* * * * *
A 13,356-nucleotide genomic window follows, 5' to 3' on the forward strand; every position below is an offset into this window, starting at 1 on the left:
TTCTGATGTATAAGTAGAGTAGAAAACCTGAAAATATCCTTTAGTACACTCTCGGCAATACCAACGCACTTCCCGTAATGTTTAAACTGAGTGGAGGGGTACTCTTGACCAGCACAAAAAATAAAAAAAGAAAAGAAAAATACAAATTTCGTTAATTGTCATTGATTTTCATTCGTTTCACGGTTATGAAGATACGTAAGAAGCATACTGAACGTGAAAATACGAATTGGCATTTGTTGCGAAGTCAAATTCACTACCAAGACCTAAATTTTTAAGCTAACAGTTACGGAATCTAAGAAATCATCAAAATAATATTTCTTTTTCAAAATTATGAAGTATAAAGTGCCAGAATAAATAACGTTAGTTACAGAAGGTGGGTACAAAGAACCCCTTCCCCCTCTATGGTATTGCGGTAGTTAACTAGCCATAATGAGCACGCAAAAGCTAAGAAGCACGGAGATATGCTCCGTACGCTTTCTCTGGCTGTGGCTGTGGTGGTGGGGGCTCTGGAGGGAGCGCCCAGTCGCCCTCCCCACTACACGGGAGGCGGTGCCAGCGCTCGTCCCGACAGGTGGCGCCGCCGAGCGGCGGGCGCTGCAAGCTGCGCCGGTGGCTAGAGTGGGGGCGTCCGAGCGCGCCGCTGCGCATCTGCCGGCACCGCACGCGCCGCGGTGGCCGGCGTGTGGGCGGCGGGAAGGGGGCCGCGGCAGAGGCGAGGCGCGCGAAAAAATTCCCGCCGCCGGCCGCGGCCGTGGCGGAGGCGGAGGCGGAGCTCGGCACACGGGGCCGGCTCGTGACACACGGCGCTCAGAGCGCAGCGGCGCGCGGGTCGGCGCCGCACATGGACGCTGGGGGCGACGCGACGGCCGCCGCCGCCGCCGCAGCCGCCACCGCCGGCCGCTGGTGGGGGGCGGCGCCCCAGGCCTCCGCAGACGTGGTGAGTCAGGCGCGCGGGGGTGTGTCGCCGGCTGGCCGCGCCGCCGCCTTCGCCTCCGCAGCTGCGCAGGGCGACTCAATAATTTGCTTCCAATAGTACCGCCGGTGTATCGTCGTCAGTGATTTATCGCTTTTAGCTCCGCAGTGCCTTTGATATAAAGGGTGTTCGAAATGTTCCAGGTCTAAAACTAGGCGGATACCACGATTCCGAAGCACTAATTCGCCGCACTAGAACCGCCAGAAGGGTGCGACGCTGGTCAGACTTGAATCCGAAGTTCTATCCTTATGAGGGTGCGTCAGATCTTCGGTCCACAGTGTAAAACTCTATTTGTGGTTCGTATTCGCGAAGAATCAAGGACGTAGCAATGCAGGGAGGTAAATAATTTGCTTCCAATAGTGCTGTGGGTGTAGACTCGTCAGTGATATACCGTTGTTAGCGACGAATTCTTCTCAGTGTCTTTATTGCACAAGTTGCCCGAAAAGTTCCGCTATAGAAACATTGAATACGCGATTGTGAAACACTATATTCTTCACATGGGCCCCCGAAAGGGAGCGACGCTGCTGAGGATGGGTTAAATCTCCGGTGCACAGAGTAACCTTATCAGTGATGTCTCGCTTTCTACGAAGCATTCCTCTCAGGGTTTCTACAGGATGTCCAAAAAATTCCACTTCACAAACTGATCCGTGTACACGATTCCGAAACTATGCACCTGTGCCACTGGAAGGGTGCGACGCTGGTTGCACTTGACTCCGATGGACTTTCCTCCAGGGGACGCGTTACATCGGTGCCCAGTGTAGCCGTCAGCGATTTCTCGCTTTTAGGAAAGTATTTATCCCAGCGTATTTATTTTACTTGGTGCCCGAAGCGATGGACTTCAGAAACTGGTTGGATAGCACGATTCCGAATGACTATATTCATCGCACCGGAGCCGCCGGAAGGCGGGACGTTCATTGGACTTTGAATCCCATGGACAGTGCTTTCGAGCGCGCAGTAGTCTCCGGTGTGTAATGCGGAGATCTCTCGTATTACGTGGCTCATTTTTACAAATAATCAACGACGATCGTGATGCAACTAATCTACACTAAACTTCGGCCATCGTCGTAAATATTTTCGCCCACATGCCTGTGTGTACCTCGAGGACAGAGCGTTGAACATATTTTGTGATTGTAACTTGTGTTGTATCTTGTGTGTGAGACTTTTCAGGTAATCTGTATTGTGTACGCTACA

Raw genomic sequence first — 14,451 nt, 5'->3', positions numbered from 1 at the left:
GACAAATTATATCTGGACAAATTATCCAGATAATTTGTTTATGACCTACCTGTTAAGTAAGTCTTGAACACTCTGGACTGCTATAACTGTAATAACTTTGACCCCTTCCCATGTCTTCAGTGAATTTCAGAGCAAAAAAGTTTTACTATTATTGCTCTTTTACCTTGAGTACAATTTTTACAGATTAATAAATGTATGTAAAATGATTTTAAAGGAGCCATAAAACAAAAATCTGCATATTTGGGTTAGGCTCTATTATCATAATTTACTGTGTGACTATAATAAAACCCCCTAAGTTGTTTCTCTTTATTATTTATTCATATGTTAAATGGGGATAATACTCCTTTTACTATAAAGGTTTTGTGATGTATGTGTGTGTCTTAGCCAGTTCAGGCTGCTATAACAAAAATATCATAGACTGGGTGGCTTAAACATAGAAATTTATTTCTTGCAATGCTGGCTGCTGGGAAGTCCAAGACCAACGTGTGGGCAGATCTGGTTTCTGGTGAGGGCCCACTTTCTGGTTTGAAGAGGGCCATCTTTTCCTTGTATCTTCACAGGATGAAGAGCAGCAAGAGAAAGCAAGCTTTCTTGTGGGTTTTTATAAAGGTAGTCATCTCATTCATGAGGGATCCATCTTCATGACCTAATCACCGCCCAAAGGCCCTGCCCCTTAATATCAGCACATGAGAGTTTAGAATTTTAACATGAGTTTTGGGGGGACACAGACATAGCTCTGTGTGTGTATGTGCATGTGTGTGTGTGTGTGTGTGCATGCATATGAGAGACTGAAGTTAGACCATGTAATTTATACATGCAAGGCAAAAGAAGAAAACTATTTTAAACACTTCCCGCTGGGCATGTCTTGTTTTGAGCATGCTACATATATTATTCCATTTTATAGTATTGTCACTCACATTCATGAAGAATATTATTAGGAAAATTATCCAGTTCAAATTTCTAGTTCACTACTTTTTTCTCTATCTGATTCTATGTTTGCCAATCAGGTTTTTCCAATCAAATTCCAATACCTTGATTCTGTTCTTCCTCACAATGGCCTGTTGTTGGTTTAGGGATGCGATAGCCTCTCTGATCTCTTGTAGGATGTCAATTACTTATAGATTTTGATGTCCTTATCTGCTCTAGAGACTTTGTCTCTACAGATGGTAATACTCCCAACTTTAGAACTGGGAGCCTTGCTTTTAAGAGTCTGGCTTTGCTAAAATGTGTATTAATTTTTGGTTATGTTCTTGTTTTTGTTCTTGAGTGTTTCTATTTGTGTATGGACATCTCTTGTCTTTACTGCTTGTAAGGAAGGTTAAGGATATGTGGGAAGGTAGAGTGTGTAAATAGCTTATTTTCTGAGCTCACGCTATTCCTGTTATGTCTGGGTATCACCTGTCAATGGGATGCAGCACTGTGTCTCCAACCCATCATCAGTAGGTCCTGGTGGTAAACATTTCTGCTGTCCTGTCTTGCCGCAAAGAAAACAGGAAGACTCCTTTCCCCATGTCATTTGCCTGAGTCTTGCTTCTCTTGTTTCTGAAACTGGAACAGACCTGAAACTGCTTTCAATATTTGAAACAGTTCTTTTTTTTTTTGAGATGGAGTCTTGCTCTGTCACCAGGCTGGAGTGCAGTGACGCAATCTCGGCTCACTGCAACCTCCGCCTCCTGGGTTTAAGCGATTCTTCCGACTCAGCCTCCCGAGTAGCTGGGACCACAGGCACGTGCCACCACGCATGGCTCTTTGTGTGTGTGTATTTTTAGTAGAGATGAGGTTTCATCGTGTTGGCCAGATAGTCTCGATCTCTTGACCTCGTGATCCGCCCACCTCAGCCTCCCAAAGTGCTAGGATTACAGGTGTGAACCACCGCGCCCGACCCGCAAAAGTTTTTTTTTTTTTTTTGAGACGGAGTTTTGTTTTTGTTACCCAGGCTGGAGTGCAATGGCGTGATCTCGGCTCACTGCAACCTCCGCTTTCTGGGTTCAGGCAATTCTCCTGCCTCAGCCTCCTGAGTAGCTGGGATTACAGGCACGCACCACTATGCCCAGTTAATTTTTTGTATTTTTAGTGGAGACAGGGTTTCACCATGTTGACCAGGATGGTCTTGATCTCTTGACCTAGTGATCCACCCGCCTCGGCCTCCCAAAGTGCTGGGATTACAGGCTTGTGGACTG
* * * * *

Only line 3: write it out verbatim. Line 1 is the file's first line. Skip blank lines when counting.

Raw genomic sequence first — 14,451 nt, 5'->3', positions numbered from 1 at the left: